“Look, there’s a rabbit!” I exclaim to my four-year-old son, trying to keep my voice down.
“Where?” he asks, as I point to the animal.
“Do you see it? Let’s be quiet so we don’t scare it away.”
“Yeah,” he replies, as he watches the bunny twitch its tail. It looks at us, then goes back to munching on the clover. It doesn’t think we’re a threat.
While the rabbits in our neighborhood do tend to be bold, my son’s calm demeanor definitely allowed us to watch it longer than if he had a louder reaction.
While we may think of a “wild child” as boisterous, exploring nature isn’t limited to adventurous extroverts. In fact, more quiet or introverted children can get just as much, if not more, out of being outside. While he sprints and yell-sings inside, my son is naturally a bit cautious and calm outside.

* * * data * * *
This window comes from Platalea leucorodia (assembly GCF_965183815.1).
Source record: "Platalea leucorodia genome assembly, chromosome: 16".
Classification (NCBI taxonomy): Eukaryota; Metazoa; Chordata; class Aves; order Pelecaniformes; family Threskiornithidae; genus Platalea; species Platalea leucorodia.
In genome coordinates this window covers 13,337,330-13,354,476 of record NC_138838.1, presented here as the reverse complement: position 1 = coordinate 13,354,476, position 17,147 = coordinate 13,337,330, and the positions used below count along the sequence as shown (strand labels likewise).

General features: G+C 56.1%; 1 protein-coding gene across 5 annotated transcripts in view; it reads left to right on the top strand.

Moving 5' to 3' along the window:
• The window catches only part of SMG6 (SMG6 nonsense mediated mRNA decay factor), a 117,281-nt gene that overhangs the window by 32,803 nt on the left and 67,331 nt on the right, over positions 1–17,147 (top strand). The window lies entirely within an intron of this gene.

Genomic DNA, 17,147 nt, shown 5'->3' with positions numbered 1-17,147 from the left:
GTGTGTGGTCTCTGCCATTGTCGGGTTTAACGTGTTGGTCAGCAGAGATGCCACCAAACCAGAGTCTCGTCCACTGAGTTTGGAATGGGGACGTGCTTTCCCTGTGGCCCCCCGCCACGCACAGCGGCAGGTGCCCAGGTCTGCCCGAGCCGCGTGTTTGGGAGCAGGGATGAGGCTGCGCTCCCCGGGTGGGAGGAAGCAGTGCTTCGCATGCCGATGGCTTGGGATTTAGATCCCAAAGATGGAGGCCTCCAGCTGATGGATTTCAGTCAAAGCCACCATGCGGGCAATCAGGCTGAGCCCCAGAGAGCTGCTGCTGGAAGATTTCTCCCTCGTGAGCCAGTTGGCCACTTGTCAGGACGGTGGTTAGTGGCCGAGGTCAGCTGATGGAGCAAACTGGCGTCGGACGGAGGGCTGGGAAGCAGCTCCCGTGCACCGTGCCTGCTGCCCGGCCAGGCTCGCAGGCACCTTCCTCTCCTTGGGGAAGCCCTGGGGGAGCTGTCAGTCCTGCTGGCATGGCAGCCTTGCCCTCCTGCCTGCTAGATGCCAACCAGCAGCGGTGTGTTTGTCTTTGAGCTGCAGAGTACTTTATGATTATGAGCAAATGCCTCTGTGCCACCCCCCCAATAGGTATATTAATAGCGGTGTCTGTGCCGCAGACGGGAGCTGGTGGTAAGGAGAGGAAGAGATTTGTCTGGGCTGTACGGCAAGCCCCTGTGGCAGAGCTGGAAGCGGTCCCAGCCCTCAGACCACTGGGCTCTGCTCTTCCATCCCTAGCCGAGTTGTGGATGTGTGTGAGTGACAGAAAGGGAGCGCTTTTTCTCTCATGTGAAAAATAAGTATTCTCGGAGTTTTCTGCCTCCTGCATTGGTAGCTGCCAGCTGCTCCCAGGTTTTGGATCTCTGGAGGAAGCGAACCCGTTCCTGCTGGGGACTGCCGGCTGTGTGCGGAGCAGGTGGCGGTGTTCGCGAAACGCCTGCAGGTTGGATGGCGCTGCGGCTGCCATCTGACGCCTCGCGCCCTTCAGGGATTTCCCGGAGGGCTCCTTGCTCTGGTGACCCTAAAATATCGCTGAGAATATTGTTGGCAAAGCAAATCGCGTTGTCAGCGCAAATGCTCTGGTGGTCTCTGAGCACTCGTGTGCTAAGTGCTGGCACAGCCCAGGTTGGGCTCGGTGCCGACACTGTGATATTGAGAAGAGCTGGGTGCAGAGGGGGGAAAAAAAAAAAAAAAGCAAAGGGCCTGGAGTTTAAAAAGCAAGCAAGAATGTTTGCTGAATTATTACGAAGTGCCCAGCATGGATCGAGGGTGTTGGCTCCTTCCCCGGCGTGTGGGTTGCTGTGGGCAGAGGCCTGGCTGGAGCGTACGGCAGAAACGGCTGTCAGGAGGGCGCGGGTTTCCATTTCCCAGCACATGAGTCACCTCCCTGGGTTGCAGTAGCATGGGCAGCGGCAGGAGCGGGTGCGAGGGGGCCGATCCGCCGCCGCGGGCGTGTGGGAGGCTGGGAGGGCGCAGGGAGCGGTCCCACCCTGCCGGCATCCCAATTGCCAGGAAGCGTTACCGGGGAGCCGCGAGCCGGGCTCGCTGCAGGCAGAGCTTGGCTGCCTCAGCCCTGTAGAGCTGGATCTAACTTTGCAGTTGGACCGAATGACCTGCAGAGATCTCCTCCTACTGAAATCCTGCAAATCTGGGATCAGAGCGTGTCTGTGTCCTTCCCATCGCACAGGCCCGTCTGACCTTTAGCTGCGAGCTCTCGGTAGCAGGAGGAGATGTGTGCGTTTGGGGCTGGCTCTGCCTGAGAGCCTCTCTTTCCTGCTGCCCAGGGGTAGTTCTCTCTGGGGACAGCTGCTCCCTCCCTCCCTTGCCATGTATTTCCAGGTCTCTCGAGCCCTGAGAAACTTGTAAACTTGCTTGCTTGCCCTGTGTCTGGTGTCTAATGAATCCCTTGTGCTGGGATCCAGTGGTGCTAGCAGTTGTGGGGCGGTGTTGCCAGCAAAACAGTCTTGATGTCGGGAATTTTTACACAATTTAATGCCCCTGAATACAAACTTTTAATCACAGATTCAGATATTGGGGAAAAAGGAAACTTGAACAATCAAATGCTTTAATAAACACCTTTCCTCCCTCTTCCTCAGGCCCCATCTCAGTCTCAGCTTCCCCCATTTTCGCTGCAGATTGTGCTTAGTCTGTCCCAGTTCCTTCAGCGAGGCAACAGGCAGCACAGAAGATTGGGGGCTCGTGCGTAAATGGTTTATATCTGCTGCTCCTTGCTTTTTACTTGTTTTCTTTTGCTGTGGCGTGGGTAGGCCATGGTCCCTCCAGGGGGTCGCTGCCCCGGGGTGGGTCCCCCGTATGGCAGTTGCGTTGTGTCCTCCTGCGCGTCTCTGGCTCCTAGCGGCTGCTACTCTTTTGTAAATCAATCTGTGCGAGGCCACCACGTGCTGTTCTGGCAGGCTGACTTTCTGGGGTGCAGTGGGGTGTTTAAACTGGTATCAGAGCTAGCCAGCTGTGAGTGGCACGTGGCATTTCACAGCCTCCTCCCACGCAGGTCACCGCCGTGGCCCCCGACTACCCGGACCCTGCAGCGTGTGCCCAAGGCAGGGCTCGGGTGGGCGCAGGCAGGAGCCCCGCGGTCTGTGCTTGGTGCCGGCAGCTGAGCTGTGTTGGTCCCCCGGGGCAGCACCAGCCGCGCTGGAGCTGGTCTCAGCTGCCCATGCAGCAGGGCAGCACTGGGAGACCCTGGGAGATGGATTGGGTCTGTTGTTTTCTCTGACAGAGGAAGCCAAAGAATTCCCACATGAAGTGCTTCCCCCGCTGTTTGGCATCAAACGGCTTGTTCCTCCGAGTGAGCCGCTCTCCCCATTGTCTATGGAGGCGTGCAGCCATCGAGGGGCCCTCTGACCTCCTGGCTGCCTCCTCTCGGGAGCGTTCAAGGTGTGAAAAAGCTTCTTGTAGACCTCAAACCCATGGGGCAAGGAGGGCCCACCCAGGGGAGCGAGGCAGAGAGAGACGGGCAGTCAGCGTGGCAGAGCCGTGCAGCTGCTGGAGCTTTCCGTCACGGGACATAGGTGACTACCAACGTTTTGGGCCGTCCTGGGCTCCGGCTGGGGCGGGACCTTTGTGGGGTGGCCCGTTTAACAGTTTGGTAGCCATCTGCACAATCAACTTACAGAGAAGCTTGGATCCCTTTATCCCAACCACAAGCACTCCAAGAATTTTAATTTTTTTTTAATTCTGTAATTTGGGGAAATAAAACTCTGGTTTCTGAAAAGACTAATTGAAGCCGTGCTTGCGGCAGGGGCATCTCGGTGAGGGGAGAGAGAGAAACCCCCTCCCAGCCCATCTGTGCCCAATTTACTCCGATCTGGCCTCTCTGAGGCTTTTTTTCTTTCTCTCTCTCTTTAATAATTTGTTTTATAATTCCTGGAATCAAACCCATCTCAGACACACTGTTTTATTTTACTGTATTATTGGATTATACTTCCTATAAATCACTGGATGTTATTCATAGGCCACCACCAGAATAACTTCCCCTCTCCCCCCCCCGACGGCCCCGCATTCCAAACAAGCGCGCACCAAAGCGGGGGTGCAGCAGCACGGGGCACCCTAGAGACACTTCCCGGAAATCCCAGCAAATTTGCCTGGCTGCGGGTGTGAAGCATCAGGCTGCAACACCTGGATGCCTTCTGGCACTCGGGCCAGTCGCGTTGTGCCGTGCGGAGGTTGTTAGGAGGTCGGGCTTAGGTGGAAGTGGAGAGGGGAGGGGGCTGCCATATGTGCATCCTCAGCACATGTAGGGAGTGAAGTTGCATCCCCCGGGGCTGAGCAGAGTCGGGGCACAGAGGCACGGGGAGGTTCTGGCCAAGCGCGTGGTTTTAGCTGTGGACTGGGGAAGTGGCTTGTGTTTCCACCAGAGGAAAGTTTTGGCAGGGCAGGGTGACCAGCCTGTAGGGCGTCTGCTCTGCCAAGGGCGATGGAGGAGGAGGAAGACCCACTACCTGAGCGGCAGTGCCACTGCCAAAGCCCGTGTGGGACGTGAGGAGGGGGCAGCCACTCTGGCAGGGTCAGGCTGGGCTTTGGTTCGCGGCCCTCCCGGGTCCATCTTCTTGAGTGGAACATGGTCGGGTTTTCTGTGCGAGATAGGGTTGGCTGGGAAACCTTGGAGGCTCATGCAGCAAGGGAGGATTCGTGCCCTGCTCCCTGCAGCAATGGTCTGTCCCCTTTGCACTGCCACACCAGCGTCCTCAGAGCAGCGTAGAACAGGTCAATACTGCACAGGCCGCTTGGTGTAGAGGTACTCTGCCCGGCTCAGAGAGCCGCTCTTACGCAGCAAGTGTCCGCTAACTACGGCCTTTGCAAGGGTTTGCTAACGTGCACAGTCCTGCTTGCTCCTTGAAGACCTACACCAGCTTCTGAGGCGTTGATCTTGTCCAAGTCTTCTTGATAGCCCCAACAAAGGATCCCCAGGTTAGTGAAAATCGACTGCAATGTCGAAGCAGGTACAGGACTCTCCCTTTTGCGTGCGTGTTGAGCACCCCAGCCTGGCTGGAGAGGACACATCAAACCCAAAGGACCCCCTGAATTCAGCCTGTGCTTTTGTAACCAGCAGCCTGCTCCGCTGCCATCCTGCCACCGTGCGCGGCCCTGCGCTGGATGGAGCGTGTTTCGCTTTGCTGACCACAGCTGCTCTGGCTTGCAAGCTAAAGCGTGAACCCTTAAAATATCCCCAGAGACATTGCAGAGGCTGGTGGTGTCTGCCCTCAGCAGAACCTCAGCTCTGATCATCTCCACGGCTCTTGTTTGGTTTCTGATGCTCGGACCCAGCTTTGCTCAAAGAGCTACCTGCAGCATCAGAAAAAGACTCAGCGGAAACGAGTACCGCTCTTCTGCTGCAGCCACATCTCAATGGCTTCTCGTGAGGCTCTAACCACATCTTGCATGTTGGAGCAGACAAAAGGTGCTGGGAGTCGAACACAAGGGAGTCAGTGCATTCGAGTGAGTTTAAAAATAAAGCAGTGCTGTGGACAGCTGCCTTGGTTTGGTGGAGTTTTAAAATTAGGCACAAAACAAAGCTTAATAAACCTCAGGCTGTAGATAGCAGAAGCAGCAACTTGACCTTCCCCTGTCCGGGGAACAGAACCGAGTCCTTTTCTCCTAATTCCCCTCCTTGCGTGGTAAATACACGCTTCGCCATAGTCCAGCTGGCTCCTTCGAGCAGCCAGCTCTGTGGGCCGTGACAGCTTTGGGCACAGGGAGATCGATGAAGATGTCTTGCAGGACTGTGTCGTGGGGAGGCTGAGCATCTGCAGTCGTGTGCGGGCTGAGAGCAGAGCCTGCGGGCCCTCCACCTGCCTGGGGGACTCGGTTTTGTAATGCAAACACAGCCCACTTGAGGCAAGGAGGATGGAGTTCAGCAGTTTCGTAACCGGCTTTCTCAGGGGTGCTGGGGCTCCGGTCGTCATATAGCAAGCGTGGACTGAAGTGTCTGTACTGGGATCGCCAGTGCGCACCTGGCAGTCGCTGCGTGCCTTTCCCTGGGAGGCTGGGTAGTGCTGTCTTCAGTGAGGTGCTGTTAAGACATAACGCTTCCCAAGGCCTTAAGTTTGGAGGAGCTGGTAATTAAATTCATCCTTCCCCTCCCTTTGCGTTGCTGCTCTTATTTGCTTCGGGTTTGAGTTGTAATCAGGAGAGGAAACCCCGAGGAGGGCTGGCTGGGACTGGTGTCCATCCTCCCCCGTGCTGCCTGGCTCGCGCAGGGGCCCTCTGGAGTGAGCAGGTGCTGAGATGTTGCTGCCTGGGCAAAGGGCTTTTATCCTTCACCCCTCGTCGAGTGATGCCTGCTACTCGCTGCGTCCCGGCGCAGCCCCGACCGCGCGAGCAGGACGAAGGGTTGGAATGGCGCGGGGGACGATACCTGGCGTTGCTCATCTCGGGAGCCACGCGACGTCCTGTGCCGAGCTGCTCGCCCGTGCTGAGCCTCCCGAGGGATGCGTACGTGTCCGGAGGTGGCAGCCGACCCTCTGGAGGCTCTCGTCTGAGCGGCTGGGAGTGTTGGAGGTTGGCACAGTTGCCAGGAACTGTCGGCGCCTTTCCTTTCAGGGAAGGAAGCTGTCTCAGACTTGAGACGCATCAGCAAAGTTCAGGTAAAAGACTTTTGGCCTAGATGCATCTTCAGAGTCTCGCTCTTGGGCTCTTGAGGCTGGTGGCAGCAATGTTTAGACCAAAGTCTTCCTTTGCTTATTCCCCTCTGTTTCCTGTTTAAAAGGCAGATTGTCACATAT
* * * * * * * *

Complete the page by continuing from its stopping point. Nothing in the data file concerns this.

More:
Here’s what I’ve learned from exploring with him:
The fairy-like White Queen gazed at me intently. Lying on a table, her look invited me into Wonderland, a place of childhood on the edge of adulthood. Then she shoved herself backwards, flew across the table, and jumped to her feet, towering over us.
This was all quite literal.
Last weekend, Chris and I took our first trip by ourselves since Sprout was born. The trip was nominally celebrating our eleventh wedding anniversary. So we were in New York City, watching a play put on in a former mental institution. The play – based on Alice’s Adventures in Wonderland, Through the Looking Glass, and the real-life relationship between Lewis Carroll and Alice Liddell – sparked insight for me about childhood, parenting, and how both are more complex than they seem.